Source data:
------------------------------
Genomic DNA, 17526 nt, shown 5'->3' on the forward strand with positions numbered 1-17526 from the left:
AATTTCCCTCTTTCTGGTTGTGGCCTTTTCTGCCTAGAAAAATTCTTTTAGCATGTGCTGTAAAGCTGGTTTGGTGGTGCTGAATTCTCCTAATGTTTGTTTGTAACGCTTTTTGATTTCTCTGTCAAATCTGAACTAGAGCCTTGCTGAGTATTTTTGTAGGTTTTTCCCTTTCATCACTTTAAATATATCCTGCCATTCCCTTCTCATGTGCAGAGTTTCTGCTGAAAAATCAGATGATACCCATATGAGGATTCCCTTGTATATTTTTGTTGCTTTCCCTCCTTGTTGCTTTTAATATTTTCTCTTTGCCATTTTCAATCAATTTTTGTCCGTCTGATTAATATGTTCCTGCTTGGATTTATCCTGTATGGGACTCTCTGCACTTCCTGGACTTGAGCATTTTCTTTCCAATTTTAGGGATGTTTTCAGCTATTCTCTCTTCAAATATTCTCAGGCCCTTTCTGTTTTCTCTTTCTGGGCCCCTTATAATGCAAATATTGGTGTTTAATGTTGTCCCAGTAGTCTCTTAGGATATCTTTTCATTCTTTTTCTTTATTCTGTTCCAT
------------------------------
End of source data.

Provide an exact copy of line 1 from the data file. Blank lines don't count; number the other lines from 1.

Genomic DNA, 17526 nt, shown 5'->3' on the forward strand with positions numbered 1-17526 from the left: